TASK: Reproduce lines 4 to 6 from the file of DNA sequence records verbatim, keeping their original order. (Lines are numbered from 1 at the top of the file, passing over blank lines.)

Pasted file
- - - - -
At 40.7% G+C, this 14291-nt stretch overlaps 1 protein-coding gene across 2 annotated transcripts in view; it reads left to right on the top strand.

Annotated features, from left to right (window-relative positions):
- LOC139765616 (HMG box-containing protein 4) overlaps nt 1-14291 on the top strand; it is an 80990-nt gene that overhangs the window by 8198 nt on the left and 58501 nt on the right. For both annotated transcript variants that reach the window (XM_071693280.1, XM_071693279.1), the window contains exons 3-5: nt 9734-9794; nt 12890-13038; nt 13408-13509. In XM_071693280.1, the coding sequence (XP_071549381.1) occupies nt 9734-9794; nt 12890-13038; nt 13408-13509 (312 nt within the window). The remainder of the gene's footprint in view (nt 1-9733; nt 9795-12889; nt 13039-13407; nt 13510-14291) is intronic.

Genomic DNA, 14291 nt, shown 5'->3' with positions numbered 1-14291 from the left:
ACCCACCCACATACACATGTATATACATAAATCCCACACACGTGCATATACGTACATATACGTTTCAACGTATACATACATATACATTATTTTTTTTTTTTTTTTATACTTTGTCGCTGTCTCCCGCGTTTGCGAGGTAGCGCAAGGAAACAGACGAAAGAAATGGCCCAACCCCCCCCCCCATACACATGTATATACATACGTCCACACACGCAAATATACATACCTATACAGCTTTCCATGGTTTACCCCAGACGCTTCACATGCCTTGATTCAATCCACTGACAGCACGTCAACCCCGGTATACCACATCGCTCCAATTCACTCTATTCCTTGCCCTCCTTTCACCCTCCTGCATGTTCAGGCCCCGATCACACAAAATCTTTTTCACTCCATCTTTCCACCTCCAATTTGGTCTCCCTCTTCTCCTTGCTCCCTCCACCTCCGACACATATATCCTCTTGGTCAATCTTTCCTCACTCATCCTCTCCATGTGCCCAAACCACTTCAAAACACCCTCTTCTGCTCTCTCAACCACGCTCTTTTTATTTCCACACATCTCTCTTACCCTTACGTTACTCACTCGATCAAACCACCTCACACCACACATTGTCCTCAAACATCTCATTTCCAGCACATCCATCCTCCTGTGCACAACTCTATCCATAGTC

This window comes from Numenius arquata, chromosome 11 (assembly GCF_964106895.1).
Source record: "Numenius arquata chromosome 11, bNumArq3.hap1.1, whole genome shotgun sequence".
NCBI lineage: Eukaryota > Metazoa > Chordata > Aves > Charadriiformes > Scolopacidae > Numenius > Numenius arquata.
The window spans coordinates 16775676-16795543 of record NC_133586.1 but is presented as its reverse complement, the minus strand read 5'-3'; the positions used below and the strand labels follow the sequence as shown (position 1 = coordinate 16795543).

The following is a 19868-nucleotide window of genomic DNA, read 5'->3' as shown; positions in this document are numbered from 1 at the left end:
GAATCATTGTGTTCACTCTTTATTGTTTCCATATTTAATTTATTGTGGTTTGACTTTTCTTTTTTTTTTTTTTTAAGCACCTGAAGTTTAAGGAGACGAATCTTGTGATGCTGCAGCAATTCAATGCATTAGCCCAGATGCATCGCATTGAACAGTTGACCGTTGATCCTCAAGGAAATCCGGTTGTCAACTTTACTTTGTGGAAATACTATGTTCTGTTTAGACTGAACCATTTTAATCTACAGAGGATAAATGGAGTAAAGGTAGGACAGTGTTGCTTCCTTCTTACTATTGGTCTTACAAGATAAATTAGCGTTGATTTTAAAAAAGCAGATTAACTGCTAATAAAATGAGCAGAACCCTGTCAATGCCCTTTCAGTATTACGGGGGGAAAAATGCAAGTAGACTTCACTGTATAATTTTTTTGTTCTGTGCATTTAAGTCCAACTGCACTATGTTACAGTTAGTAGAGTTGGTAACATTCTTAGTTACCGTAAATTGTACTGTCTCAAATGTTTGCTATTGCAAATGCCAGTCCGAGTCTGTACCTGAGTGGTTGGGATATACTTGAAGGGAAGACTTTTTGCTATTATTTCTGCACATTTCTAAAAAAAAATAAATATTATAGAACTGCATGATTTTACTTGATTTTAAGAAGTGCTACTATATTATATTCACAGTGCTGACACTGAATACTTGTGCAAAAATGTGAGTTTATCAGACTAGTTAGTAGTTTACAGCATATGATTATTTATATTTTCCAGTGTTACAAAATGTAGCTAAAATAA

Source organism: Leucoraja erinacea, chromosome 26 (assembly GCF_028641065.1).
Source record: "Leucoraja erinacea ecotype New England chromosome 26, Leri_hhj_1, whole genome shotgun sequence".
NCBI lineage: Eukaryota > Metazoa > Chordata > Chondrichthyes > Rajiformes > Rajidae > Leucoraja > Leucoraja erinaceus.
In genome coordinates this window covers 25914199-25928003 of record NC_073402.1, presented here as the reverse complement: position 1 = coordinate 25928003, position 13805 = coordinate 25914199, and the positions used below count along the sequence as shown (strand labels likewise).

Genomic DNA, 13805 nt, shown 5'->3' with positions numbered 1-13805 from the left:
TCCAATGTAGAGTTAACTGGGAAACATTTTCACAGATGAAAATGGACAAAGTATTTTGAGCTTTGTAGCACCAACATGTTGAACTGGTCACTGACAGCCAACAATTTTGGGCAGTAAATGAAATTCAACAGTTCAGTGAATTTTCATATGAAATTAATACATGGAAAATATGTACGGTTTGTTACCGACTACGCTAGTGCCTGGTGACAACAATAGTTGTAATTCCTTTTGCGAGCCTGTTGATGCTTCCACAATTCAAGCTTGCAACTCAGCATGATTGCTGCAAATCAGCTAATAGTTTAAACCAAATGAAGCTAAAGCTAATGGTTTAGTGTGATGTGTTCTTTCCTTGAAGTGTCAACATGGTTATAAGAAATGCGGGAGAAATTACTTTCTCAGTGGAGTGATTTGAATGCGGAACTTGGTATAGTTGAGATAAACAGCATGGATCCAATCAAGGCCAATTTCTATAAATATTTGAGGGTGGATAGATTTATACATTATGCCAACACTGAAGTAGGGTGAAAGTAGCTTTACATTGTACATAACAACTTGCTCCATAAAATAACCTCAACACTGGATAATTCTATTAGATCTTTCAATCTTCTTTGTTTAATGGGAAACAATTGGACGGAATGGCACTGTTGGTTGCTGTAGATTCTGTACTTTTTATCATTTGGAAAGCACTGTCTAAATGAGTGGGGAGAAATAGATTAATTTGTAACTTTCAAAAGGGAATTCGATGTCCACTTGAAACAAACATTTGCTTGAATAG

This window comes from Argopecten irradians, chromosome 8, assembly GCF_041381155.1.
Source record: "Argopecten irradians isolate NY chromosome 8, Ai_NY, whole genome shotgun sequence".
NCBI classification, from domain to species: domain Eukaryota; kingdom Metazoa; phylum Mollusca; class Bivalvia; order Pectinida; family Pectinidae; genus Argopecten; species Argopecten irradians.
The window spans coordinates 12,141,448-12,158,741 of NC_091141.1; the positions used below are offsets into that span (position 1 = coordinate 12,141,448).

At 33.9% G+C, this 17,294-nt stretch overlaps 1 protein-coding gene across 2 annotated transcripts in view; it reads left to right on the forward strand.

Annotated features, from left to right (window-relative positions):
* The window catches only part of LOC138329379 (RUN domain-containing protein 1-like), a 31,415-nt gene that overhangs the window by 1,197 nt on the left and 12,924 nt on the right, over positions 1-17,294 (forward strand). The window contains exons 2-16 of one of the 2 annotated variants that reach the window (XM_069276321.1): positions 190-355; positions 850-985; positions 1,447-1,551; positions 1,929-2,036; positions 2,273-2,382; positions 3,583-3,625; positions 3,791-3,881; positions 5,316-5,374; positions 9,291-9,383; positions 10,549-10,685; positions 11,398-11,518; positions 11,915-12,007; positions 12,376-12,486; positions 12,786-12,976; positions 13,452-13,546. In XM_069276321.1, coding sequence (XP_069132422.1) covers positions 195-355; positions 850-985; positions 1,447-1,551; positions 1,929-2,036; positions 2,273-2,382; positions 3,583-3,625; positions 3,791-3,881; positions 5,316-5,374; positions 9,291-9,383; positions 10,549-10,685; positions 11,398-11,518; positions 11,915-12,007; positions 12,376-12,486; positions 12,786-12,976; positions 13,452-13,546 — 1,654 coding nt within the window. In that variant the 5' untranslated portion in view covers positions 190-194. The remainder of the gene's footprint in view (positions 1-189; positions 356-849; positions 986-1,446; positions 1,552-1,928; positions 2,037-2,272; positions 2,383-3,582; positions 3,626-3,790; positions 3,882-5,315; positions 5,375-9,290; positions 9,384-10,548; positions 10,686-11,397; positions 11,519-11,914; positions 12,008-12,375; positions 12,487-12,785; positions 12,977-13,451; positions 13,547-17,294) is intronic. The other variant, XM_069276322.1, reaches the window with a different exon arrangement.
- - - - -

Genomic DNA, 14291 nt, shown 5'->3' with positions numbered 1-14291 from the left:
ACCCACCCACATACACATGTATATACATAAATCCCACACACGTGCATATACGTACATATACGTTTCAACGTATACATACATATACATTATTTTTTTTTTTTTTTTATACTTTGTCGCTGTCTCCCGCGTTTGCGAGGTAGCGCAAGGAAACAGACGAAAGAAATGGCCCAACCCCCCCCCCCATACACATGTATATACATACGTCCACACACGCAAATATACATACCTATACAGCTTTCCATGGTTTACCCCAGACGCTTCACATGCCTTGATTCAATCCACTGACAGCACGTCAACCCCGGTATACCACATCGCTCCAATTCACTCTATTCCTTGCCCTCCTTTCACCCTCCTGCATGTTCAGGCCCCGATCACACAAAATCTTTTTCACTCCATCTTTCCACCTCCAATTTGGTCTCCCTCTTCTCCTTGCTCCCTCCACCTCCGACACATATATCCTCTTGGTCAATCTTTCCTCACTCATCCTCTCCATGTGCCCAAACCACTTCAAAACACCCTCTTCTGCTCTCTCAACCACGCTCTTTTTATTTCCACACATCTCTCTTACCCTTACGTTACTCACTCGATCAAACCACCTCACACCACACATTGTCCTCAAACATCTCATTTCCAGCACATCCATCCTCCTGTGCACAACTCTATCCATAGTC

This window comes from Numenius arquata, chromosome 11 (assembly GCF_964106895.1).